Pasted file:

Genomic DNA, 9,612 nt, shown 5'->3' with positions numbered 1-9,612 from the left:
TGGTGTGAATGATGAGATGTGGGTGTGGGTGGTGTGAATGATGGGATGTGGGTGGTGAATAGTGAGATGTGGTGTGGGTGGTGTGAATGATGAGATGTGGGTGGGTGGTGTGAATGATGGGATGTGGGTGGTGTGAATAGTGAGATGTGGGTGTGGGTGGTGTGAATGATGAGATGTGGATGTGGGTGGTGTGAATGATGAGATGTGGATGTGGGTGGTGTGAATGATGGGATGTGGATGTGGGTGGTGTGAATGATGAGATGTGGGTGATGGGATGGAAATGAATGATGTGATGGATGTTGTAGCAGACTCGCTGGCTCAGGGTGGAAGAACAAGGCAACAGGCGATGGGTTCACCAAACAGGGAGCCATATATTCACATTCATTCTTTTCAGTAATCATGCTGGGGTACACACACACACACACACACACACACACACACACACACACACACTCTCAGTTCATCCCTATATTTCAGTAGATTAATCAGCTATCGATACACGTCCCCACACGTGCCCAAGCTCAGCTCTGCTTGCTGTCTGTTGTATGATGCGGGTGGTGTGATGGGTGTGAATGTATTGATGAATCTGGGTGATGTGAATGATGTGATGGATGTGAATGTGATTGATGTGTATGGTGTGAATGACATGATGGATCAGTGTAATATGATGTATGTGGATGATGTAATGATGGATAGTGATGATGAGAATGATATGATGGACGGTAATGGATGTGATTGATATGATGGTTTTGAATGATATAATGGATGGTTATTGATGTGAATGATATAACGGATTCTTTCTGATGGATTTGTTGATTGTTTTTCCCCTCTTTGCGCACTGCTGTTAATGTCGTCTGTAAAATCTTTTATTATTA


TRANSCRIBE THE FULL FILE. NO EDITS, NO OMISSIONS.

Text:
Genomic DNA, 9,612 nt, shown 5'->3' with positions numbered 1-9,612 from the left:
TGGTGTGAATGATGAGATGTGGGTGTGGGTGGTGTGAATGATGGGATGTGGGTGGTGAATAGTGAGATGTGGTGTGGGTGGTGTGAATGATGAGATGTGGGTGGGTGGTGTGAATGATGGGATGTGGGTGGTGTGAATAGTGAGATGTGGGTGTGGGTGGTGTGAATGATGAGATGTGGATGTGGGTGGTGTGAATGATGAGATGTGGATGTGGGTGGTGTGAATGATGGGATGTGGATGTGGGTGGTGTGAATGATGAGATGTGGGTGATGGGATGGAAATGAATGATGTGATGGATGTTGTAGCAGACTCGCTGGCTCAGGGTGGAAGAACAAGGCAACAGGCGATGGGTTCACCAAACAGGGAGCCATATATTCACATTCATTCTTTTCAGTAATCATGCTGGGGTACACACACACACACACACACACACACACACACACACACACACACTCTCAGTTCATCCCTATATTTCAGTAGATTAATCAGCTATCGATACACGTCCCCACACGTGCCCAAGCTCAGCTCTGCTTGCTGTCTGTTGTATGATGCGGGTGGTGTGATGGGTGTGAATGTATTGATGAATCTGGGTGATGTGAATGATGTGATGGATGTGAATGTGATTGATGTGTATGGTGTGAATGACATGATGGATCAGTGTAATATGATGTATGTGGATGATGTAATGATGGATAGTGATGATGAGAATGATATGATGGACGGTAATGGATGTGATTGATATGATGGTTTTGAATGATATAATGGATGGTTATTGATGTGAATGATATAACGGATTCTTTCTGATGGATTTGTTGATTGTTTTTCCCCTCTTTGCGCACTGCTGTTAATGTCGTCTGTAAAATCTTTTATTATTA